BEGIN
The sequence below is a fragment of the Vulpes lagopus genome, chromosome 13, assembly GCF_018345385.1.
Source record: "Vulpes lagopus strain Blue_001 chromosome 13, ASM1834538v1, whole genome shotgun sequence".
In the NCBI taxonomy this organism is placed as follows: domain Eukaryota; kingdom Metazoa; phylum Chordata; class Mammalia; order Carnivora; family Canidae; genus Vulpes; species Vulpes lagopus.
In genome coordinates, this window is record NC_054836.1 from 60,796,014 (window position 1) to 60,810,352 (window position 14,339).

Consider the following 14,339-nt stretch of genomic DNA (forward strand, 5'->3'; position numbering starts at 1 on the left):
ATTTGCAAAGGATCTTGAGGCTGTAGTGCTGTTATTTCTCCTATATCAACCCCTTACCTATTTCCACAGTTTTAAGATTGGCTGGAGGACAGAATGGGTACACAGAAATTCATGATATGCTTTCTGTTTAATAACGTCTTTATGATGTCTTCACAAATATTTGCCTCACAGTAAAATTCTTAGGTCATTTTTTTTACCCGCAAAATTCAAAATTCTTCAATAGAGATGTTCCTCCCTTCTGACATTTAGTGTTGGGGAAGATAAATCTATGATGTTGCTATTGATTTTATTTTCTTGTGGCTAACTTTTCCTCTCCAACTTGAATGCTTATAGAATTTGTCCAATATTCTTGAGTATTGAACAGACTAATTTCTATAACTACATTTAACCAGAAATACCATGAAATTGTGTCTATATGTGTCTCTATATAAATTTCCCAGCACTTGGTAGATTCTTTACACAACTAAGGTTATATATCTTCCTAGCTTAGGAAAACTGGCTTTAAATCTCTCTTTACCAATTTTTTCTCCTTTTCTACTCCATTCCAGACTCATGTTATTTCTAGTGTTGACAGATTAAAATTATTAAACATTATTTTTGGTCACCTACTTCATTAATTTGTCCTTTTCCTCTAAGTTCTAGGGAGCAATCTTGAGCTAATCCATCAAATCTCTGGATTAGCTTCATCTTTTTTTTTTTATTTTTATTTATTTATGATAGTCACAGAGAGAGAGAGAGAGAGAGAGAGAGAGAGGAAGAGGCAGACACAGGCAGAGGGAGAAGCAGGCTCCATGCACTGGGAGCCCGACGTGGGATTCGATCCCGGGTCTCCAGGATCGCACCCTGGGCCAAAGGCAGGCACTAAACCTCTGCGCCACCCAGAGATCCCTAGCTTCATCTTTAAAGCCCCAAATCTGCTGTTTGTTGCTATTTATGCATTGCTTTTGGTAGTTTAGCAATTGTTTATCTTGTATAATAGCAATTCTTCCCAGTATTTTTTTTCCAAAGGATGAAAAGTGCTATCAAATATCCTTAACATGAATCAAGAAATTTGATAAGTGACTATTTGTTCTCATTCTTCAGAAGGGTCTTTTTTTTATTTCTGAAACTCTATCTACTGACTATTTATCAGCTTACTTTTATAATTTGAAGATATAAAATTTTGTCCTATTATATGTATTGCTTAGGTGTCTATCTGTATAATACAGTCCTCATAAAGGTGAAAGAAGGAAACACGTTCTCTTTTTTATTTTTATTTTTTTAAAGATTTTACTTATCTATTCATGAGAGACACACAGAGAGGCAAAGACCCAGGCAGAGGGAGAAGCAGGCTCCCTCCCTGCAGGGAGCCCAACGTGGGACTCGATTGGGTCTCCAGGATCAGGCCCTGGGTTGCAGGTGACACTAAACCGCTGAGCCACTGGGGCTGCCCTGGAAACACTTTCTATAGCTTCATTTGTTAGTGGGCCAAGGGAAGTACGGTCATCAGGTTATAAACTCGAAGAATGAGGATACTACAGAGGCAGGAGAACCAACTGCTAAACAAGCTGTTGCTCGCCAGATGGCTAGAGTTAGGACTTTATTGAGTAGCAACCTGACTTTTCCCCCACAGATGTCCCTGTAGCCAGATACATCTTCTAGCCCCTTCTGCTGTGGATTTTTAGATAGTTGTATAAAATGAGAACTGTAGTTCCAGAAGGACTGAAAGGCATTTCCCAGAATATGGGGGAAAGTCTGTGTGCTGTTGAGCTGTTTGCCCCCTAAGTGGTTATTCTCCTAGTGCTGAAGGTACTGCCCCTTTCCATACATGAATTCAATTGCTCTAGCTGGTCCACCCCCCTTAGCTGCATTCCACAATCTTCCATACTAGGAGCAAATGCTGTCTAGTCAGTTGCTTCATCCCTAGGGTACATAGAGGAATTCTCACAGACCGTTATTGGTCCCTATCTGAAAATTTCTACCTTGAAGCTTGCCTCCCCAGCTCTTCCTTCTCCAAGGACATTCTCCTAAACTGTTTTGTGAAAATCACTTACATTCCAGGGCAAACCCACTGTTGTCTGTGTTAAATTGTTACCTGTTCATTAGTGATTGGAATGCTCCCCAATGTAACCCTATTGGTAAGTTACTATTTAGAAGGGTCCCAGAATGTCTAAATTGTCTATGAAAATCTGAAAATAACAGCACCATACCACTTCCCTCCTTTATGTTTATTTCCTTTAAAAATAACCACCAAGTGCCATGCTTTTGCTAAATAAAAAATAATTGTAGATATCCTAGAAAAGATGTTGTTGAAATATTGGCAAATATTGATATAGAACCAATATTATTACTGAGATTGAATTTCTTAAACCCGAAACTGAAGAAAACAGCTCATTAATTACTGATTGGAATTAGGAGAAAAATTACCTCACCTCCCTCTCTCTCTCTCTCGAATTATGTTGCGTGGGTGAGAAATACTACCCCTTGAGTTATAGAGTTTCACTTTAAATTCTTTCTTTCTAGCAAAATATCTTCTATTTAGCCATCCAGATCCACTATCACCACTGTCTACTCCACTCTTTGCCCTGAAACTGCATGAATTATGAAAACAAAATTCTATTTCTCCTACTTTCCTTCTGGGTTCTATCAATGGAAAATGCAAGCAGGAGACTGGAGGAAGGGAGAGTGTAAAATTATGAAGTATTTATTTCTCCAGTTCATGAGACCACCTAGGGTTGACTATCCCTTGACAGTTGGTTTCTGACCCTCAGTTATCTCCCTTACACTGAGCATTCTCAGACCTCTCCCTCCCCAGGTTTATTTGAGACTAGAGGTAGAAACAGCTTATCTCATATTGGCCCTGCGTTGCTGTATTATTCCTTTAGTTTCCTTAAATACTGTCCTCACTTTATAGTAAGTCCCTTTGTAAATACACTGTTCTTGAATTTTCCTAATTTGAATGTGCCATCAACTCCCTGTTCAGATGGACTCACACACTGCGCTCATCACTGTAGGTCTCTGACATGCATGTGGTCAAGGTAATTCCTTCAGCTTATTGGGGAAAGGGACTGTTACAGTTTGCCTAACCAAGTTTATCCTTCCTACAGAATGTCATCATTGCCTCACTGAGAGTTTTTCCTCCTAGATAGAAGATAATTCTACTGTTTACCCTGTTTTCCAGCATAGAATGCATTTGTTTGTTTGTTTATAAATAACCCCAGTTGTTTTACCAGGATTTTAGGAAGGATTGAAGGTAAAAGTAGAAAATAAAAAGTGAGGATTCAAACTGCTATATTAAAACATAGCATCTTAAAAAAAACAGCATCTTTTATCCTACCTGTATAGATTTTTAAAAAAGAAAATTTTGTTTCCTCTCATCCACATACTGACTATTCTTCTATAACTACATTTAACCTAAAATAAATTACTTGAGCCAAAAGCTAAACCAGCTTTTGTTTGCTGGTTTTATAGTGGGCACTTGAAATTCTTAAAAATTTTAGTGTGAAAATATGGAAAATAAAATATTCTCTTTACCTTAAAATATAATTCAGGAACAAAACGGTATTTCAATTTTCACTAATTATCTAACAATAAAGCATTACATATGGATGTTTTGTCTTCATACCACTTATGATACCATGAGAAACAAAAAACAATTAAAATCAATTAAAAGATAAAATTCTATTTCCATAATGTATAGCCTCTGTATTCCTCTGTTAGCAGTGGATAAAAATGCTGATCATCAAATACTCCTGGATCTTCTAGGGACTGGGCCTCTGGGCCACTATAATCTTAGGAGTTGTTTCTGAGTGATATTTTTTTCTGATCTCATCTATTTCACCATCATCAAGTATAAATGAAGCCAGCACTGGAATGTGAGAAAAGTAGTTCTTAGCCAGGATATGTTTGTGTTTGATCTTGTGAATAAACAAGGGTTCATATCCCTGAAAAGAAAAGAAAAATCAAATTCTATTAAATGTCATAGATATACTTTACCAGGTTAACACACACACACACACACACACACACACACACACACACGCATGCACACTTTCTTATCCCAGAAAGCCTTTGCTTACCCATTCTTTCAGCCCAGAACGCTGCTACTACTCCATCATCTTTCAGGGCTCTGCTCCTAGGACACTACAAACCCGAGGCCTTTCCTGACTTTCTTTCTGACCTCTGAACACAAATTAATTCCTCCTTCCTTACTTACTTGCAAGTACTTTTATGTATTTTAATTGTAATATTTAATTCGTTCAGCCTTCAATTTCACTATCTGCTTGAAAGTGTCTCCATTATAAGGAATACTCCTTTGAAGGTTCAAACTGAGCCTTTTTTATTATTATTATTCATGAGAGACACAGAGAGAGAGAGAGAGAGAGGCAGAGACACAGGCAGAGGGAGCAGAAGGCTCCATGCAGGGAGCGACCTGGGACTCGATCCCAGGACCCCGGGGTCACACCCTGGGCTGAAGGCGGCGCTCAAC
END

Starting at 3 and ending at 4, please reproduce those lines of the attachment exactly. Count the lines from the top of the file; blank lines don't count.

In the NCBI taxonomy this organism is placed as follows: domain Eukaryota; kingdom Metazoa; phylum Chordata; class Mammalia; order Carnivora; family Canidae; genus Vulpes; species Vulpes lagopus.
In genome coordinates, this window is record NC_054836.1 from 60,796,014 (window position 1) to 60,810,352 (window position 14,339).